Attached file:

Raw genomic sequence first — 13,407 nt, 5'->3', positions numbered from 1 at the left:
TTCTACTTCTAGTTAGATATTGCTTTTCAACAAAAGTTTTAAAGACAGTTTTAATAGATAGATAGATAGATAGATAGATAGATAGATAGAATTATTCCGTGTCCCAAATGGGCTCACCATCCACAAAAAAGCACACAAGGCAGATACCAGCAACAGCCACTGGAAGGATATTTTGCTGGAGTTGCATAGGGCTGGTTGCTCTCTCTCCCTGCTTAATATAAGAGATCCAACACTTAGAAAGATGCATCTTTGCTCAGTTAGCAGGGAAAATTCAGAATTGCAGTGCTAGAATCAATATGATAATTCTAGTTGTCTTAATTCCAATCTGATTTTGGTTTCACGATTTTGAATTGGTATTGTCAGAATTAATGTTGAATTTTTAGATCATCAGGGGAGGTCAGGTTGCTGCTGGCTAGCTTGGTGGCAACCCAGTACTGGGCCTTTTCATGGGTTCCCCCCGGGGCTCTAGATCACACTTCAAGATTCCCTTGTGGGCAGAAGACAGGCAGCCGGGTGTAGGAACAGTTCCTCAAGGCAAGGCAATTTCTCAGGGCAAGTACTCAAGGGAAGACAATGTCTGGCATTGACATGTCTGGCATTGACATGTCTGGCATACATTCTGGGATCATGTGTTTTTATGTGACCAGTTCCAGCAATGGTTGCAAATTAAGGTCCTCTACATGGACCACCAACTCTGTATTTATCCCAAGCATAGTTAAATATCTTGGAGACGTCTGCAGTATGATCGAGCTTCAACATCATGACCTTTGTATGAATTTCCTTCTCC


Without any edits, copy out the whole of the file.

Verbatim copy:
Raw genomic sequence first — 13,407 nt, 5'->3', positions numbered from 1 at the left:
TTCTACTTCTAGTTAGATATTGCTTTTCAACAAAAGTTTTAAAGACAGTTTTAATAGATAGATAGATAGATAGATAGATAGATAGATAGAATTATTCCGTGTCCCAAATGGGCTCACCATCCACAAAAAAGCACACAAGGCAGATACCAGCAACAGCCACTGGAAGGATATTTTGCTGGAGTTGCATAGGGCTGGTTGCTCTCTCTCCCTGCTTAATATAAGAGATCCAACACTTAGAAAGATGCATCTTTGCTCAGTTAGCAGGGAAAATTCAGAATTGCAGTGCTAGAATCAATATGATAATTCTAGTTGTCTTAATTCCAATCTGATTTTGGTTTCACGATTTTGAATTGGTATTGTCAGAATTAATGTTGAATTTTTAGATCATCAGGGGAGGTCAGGTTGCTGCTGGCTAGCTTGGTGGCAACCCAGTACTGGGCCTTTTCATGGGTTCCCCCCGGGGCTCTAGATCACACTTCAAGATTCCCTTGTGGGCAGAAGACAGGCAGCCGGGTGTAGGAACAGTTCCTCAAGGCAAGGCAATTTCTCAGGGCAAGTACTCAAGGGAAGACAATGTCTGGCATTGACATGTCTGGCATTGACATGTCTGGCATACATTCTGGGATCATGTGTTTTTATGTGACCAGTTCCAGCAATGGTTGCAAATTAAGGTCCTCTACATGGACCACCAACTCTGTATTTATCCCAAGCATAGTTAAATATCTTGGAGACGTCTGCAGTATGATCGAGCTTCAACATCATGACCTTTGTATGAATTTCCTTCTCC